September 2019: our gender pay journey so far...
What is the Gender Pay Gap?
The gender pay gap is the difference between the average hourly pay rate for women and men in an organisation. Most organisations have a gender pay gap, with men earning more than women on average. The reasons for the gap are complex, and often historical.
RPS has a gender pay gap, in common with most organisations. This doesn’t mean that we don’t pay men and women equally for the same job. Equal pay means women and men being paid at the same level in the same job, or for a job of equal value. In situations where people are not receiving equal pay for the same job this can be put right quite quickly. Addressing a gender pay gap is a longer-term project as there are many factors involved.
Why is RPS looking at our Gender Pay Gap?
The Equality Act 2010 (Gender Pay Gap) Regulations 2017 came into effect in April 2017. Since then, all organisations with more than 250 employees have been required to publish their gender pay data on the government Gender Pay Website. RPS has about 220 employees, so we don’t have to report our gender pay gap. We’ve decided to publish it because we want to be an inclusive and fair place to work where our employees can reach their full career potential.
What are we doing to change things?
We’ve been taking active steps to reduce our Gender Pay gap, but we’re only at the beginning of our journey. The first step was to measure the gap. We published our 2018 figures earlier this year. Next, we need to understand what’s behind our pay gap as we recognise that there are many complex factors that contribute to this.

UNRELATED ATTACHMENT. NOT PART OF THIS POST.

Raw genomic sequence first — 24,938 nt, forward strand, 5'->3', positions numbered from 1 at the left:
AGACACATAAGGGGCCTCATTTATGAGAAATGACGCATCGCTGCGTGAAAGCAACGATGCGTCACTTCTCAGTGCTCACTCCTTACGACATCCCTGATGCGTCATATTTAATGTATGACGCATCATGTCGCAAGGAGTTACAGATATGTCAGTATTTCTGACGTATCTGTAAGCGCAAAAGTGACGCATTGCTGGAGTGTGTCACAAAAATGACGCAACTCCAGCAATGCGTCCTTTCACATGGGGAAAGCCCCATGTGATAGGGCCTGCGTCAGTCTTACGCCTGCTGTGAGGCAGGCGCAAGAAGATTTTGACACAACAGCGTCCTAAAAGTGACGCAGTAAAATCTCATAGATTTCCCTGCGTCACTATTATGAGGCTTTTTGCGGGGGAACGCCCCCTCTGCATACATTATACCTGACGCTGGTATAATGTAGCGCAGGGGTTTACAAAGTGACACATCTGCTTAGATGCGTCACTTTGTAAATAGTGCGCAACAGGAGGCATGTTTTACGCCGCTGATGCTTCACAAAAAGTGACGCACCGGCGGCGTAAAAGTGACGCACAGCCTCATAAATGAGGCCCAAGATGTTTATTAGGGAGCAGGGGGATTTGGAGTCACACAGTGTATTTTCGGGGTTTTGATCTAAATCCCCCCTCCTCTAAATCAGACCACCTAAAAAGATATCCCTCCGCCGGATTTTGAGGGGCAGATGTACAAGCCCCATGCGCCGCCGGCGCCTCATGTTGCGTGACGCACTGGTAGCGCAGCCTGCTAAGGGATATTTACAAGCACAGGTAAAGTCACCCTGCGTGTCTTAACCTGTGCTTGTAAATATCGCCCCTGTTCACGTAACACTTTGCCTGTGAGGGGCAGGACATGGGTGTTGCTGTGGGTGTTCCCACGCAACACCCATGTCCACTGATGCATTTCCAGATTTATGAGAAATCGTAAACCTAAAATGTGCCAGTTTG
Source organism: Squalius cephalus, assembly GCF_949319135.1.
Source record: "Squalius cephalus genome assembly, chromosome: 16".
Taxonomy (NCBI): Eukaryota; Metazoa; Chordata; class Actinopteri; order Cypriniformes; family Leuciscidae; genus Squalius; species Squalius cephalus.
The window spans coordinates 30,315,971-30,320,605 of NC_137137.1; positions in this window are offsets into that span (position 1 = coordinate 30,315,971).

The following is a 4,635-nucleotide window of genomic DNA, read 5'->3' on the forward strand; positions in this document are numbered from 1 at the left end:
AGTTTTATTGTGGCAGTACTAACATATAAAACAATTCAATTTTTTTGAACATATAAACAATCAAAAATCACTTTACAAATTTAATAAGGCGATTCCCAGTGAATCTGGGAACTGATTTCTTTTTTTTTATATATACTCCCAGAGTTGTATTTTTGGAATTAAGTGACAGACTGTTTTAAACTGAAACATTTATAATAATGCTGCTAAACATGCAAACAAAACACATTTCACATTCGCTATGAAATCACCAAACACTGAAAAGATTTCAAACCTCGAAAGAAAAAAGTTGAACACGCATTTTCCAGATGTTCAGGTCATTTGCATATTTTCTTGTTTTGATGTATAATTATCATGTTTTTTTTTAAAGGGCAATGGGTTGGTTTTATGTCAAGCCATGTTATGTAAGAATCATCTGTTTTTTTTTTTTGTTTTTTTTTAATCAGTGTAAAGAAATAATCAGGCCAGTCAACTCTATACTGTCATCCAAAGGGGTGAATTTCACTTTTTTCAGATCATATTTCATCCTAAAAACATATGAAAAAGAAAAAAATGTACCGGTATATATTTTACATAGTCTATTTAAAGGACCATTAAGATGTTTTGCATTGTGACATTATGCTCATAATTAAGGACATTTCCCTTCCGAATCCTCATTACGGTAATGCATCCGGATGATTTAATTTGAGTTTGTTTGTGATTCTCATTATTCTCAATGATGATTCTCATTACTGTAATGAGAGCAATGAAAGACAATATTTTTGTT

We will continue our action to reduce the impact of gender pay disparity within RPS while remaining inclusive and fair in everything we do.
We have taken many positive steps, including:
- Reporting our gender pay information voluntarily on the government website (see table below)
- Engaging with our employees more openly about our pay gap and inviting them to be part of the solution
- Creating the RPS Inclusion and diversity (ID) Group
- Delivering mandatory unconscious bias training to all people managers
- Equalising maternity, paternity and adoption leave pay, to encourage men to take more leave for caring responsibilities
- Reviewing our recruitment processes to reduce unconscious bias, for example reducing gender-coded language
- Committing to reviewing and standardising our pay, recognition and promotion processes
- Introducing a mentoring programme in which eight female employees are being mentored (along with two males)
RPS gender pay gap 2019
||% difference April 2019*
||% difference April 2018*
|Mean hourly rate
|Median hourly rate
|Mean bonus pay within 12 month period
|Median bonus pay within 12 month period
|Proportion of employees in each pay quartile
|Upper middle quartile
|Lower middle quartile
*Mean pay rate is the average of all salaries added together and divided by the total number of employees of that gender. Median pay rate is the middle salary in a range of individual salaries. Government measures use the median.